• Bel and the Dragon (14th century), stained glass (French). Mulhouse: Temple Saint-Étienne. Ref. Grodecki (1948). The narrative of Bel  and the Dragon combines three stories that ridicule the worship of idols. Two of these narratives are illustrated in this glass. In the story of Bel the king asks Daniel, “Thinkest thou not that Bel is a living god? seest thou not how much he eateth and drinketh every day?” to which Daniel answers that the idol is made of clay covered by bronze and thus cannot eat or drink. Enraged, the king then demands that the 70 priests of Bel show him who consumes the offerings made to the idol. The priests then challenge the king to set the offerings as usual (which were “twelve great measures of fine flour, and forty sheep, and six vessels of wine”) and then seal the entrance to the temple with his ring: if Bel does not consume the offerings, the priests are to be sentenced to death; otherwise, Daniel is to be killed. Daniel then uncovers the ruse (by scattering ashes over the floor of the temple in the presence of the king after the priests have left) and shows that the “sacred” meal of Bel is actually consumed at night by the priests and their wives and children, who enter through a secret door when the temple’s doors are sealed. The next morning, Daniel calls attention to the footprints on the temple floor; the priests of Bel are then arrested and, confessing their deed, reveal the secret passage that they used to sneak inside the temple. They, their wives and children are put to death, and Daniel is permitted to destroy the idol of Bel and the temple.In the story of the Dragon, Daniel declares that “without sword or staff” he will kill the dragon worshiped by the Babylonians To do this, he makes cakes from a mixture of pitch, fat and hair which sound disgusting, but when he offers them to the dragon, it eats them. The cakes ignite inside the dragon (presumably by the fire that dragons breathe) and the dragon expires. The remaining story is the familiar one of Daniel and the Lion. Convinced by these demonstrations, Cyrus converts to Daniel’s Jewish faith. In this stained glass, as Daniel feeds his cakes to the dragon, Bel (depicted as a bird-footed devil) holds up one of a several bottles filled with wine In his right hand he holds what could be a pipe of some kind, possibly a duct flute – or is it simply a drinking straw?
  • Sirens, painting in the former tower in the bishopric of Beauvais, French. Ref. Unknown, Fig. 10 (b&w sketch). Five sirens play musical instruments, namely bagpipe, pipe and frame drum, elongate triangular lute or monochord, vielle, and a slender slightly conical pipe.
  • Bucoliques of Virgil (1300): untitled  miniature, French. Lyon. Bibliothèque de l’Académie, MS 27. Ref. Ref. Michel et al. (1958, 2); Angelo Zaniol ex Anthony Rowland-Jones (pers. comm., 2000). A rustic scene in which three shepherds amuse themselves in a meadow. One plays the bagpipes, another a duct flute (flageolet or recorder). A third, leaning on his staff, may be singing. A cow wanders about in the background.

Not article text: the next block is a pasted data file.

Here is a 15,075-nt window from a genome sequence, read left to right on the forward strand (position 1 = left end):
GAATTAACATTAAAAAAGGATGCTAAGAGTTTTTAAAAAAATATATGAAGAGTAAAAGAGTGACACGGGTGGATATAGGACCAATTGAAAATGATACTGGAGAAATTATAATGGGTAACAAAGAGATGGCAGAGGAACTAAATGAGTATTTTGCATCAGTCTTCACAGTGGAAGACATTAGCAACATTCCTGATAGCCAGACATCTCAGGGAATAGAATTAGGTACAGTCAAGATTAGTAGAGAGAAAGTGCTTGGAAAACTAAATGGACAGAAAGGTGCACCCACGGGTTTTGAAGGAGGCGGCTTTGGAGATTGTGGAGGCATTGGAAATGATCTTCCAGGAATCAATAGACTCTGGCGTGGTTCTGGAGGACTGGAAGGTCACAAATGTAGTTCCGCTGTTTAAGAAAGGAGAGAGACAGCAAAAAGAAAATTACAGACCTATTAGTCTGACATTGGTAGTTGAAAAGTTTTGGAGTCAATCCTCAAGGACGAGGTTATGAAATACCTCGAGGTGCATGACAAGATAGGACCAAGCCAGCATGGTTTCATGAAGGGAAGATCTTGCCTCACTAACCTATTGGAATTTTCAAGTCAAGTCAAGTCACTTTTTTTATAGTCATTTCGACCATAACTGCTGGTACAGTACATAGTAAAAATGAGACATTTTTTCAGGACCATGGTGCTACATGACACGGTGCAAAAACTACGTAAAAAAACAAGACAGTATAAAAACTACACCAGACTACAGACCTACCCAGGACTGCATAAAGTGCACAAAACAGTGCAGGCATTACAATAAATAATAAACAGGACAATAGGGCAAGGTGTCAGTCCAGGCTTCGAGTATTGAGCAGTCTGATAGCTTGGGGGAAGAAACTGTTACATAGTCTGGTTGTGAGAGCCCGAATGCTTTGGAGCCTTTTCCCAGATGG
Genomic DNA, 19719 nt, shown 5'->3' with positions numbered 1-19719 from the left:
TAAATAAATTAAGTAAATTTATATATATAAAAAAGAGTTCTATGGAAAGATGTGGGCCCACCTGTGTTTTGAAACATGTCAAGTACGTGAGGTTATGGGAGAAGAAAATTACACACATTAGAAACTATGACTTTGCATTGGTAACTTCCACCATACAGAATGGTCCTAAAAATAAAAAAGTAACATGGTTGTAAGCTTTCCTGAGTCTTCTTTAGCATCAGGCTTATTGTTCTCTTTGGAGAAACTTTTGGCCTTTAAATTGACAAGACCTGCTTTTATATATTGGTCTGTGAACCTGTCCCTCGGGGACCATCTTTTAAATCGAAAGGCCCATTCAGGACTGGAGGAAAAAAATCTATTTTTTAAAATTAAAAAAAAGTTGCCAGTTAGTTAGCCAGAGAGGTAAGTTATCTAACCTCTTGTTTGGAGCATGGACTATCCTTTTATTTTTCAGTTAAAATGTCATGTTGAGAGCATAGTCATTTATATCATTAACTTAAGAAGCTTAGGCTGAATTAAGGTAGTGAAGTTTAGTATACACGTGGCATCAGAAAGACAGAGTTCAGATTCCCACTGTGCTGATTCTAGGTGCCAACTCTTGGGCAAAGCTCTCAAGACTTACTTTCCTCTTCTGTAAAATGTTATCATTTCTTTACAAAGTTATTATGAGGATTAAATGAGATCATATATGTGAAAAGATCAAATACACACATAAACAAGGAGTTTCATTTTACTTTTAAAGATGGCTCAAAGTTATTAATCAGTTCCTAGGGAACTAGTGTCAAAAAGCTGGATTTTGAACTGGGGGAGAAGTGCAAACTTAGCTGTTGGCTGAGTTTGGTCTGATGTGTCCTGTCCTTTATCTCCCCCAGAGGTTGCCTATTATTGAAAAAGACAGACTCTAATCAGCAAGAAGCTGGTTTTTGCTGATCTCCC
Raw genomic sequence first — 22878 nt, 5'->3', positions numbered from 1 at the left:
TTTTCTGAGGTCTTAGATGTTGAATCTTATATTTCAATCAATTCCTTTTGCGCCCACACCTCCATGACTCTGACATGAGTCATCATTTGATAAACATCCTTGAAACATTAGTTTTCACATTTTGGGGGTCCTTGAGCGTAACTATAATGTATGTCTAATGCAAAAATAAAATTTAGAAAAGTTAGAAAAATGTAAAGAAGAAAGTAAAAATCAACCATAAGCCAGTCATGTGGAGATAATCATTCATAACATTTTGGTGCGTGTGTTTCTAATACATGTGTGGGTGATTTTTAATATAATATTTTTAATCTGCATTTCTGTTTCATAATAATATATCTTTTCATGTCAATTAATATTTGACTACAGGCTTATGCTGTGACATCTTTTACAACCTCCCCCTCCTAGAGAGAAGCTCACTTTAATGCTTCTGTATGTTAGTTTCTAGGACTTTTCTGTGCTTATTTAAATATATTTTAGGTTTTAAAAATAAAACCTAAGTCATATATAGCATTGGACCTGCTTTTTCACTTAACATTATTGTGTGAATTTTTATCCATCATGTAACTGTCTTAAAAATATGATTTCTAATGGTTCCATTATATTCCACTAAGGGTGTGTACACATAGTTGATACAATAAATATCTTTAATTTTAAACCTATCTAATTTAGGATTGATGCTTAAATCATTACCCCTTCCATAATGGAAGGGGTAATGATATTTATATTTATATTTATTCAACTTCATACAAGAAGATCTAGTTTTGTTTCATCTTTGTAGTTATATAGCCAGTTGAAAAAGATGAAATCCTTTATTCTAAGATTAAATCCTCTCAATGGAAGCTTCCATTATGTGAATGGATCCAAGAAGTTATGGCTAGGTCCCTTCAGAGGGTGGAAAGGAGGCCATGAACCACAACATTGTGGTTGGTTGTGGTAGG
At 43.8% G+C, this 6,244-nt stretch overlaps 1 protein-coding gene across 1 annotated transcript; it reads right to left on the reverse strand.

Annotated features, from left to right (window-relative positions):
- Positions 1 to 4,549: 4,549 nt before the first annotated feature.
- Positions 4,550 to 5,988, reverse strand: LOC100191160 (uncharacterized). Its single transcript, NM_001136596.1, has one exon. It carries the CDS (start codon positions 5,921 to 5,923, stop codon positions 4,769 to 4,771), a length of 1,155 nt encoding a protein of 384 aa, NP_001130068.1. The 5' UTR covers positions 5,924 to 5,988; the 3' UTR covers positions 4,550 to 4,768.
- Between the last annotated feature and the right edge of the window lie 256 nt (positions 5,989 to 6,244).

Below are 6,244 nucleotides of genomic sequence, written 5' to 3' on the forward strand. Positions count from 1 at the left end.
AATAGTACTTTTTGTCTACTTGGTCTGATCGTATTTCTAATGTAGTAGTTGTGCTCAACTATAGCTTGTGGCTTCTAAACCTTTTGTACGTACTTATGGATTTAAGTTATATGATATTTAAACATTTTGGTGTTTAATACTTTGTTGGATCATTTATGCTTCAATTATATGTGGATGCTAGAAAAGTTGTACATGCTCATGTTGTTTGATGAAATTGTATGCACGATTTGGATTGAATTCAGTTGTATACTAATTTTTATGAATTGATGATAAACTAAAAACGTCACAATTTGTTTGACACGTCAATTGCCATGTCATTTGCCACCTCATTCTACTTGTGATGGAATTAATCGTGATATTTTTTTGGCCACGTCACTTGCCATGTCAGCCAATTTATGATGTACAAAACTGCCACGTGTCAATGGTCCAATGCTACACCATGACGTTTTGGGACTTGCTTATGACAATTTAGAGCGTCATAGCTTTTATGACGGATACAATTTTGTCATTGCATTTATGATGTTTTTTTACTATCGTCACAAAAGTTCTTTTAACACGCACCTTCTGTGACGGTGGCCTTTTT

• Angel Musicians (late 14th century), frescoes, French. Lavardin: Église St Genest, murals on south chancel wall above scenes form the Passion. Ref. Postcard: Compier Imprimeur Macon Cimy (col.) A choir of angel musicians of which seven are clear enough to distinguish the instruments, namely a harp, double flute of considerable length with a wide bell flare, psaltery, bagpipe, triangle and a possible recorder. The window/labium of the latter is quite clear; the upper right hand is just taken off the instrument; the lower left hand has all four fingers on and partly across the instrument. The instrument is cylindrical but its bell end is blurred. It is just possible that this could represent a second double flute. The attitude of the angels suggests late 14th or early 15th century, due to the curved stance. There is a trapezoid fiddle and a lute on the north side of the chancel. Notes from Anthony Rowland-Jones (pers. comm., 2000).
  • Grandes Chroniques de France, Paris (1338–1380–1461): Festin à l’occasion de l’institution de l’Ordre de l’Etoile, illumination, 17.5 × 14.5 cm; 9 .0 × 14.5 cm, French. Paris: Bibliothèque Nationale, FR 2813, fol. 394. Ref. Le roi Charles V et son temps … (2002, col.) At a long table, four kings each wearing a huge star-shaped medal are served food and drink to an accompaniment provided by a bagpiper and a piper. The latter’s instrument is short with a flared bell and may represent a duct flute rather than a shawm.
  • Histoire de la Bible [Story of the Bible]: Samuel Speaks to David (1390–1400), manuscript, 35.5 × 26 cm, French. New York: Pierpont Morgan Library, M.526, fol. 19v. Ref. Ford (1988: #196); Rowland-Jones (2006c: 7 & fig. 6, b&w). “Upper: Samuel, tapping his right index finger on his left palm, speaks to David, who carries a recorder, a harp and a hurdy-gurdy. Lower: David, seated, plays the harp before Saul” (Ford 1988, loc cit.) The window/labium and six finger holes of the recorder are clearly depicted, and a hole for the second finger of the upper-most hand is obviously hidden beneath the owner’s hand; it has a flared bell. This would be a perfect image of a recorder if it were known whether or not it has a thumb hole. It could be a seven-holed ‘intermediate’ duct flute, although the artist might have wanted as famous a musician as David to hold a fully developed chromatic recorder (with a thumb hole).